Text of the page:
In the middle of all this is Cable, who wants to execute Dr. Adler for inventing Genosha’s power-suppressing collars. His superpower is that he can pop up wherever the script needs him to be, so while he can’t kill Adler (he’s already dead, Mystique explains), he can at least dilute an otherwise good episode. By this point Cyclops and Jean have arrived as this episode’s cavalry. They briefly fight Cable on a cliffside and Jean nearly falls to her death, rescued at the last second by Rogue.

In the end, Rogue declines Adler’s treatment, saying simply, “There ain’t no cure for who you are.” This is a versatile sentence that I think works equally well crocheted onto my friend’s pillows or chiseled onto my enemy’s tombstones, thank you.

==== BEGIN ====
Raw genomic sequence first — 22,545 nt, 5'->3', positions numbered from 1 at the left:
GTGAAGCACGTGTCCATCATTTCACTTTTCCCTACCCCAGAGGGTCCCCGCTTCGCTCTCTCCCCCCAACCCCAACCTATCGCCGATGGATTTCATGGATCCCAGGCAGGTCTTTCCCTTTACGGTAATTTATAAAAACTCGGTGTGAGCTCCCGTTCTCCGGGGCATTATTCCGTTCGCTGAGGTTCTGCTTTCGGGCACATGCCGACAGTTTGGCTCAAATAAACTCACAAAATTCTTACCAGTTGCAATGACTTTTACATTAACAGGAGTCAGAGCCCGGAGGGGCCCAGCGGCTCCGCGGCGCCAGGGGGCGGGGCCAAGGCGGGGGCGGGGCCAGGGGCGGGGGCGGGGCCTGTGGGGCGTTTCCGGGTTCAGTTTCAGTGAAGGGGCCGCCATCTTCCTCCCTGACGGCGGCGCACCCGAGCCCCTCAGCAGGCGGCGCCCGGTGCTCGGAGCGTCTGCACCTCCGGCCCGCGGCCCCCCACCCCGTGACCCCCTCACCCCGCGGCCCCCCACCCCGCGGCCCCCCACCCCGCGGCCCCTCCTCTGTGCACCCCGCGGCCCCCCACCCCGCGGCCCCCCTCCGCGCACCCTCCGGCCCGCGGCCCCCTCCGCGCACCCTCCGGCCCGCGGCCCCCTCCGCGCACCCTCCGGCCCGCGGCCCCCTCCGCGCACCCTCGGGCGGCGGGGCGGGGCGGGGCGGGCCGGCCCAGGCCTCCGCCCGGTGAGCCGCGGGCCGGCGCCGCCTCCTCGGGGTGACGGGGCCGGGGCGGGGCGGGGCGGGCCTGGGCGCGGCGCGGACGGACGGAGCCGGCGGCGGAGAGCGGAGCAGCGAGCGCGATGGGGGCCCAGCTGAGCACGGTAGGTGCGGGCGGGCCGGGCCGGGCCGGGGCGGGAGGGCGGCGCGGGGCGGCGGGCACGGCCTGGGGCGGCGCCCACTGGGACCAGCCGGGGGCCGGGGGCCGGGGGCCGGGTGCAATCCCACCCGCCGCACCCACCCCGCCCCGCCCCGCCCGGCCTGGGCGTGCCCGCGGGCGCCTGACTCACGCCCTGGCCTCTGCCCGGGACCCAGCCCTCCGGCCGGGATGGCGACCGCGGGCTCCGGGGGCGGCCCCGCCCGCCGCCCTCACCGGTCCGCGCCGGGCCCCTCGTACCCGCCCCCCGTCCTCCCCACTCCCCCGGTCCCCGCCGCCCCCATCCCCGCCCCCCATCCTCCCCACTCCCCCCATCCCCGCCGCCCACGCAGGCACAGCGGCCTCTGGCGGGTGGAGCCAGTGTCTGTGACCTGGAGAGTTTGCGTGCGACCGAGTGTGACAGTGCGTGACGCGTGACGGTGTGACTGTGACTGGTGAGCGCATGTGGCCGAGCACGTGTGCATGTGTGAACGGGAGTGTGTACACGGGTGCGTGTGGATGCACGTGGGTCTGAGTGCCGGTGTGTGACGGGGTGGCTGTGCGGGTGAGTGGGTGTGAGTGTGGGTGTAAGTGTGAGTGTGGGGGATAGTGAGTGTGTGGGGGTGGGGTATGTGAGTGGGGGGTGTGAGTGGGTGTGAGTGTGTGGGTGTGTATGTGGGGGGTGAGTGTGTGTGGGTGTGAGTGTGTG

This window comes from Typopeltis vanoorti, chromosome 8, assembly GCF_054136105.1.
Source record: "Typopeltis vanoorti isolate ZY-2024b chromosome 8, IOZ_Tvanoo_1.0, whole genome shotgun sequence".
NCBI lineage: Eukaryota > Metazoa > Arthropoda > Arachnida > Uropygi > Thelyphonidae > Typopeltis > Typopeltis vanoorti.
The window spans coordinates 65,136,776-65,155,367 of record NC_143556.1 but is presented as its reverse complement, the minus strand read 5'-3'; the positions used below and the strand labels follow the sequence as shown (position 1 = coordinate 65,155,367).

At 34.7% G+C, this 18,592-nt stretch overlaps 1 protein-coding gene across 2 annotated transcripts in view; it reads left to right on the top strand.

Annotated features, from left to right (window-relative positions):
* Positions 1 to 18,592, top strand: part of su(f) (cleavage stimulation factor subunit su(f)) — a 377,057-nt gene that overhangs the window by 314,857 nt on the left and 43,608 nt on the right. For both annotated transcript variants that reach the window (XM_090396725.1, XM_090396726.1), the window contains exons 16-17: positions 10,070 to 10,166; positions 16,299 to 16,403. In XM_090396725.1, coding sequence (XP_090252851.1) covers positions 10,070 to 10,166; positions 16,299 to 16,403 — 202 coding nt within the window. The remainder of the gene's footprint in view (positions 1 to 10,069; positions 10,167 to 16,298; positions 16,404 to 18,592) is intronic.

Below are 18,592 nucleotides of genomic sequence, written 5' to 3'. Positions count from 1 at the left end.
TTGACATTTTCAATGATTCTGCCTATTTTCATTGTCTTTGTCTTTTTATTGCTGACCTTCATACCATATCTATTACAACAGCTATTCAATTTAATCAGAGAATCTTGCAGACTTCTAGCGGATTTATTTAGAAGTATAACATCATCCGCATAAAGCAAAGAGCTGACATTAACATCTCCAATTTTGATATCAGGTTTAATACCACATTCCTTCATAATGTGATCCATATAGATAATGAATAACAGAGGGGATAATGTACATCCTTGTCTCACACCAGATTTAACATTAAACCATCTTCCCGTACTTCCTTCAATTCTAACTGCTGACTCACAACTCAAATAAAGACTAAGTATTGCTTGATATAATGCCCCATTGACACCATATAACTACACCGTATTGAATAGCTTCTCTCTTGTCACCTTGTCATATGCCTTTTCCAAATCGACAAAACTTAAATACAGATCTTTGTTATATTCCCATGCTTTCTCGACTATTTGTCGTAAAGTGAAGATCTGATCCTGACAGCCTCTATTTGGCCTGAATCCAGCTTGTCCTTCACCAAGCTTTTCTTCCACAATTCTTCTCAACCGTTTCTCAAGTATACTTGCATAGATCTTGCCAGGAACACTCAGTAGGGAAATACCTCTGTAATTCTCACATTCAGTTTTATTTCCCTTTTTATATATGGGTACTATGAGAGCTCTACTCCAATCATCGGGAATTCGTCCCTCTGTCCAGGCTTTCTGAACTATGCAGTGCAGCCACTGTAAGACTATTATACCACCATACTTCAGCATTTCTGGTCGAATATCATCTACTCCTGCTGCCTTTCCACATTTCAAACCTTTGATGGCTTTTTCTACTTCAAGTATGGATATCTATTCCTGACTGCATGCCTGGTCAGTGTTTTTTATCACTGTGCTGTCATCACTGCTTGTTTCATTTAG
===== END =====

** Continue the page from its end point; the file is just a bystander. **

Rogue accepts that her abilities are a net good, difficult though they may be. And it’s easy to see how she gets there. Throughout this episode she’s almost unstoppable. Her mighty deeds include: halting a fight between Wolverine and Gambit by dropping a belfry on Wolverine, hitching a plane to Scotland, tearing steel security doors off their hinges, resoundingly beating the crap out of Pyro and Avalanche (twice), and saving Jean’s life. For you it was the adventure of a lifetime, for Rogue it was Saturday.

As with Storm’s claustrophobia, Rogue is coping, not conquering. I wish the episode had done a little more to sell this self-realization. Maybe have a scene where Rogue pretends to live like a non-mutant for a day, and comes across some act of violence or hatred that she’s not allowed to do anything about. It would have eaten up a few minutes, but please, just trade it for all the unnecessary crap with Cable.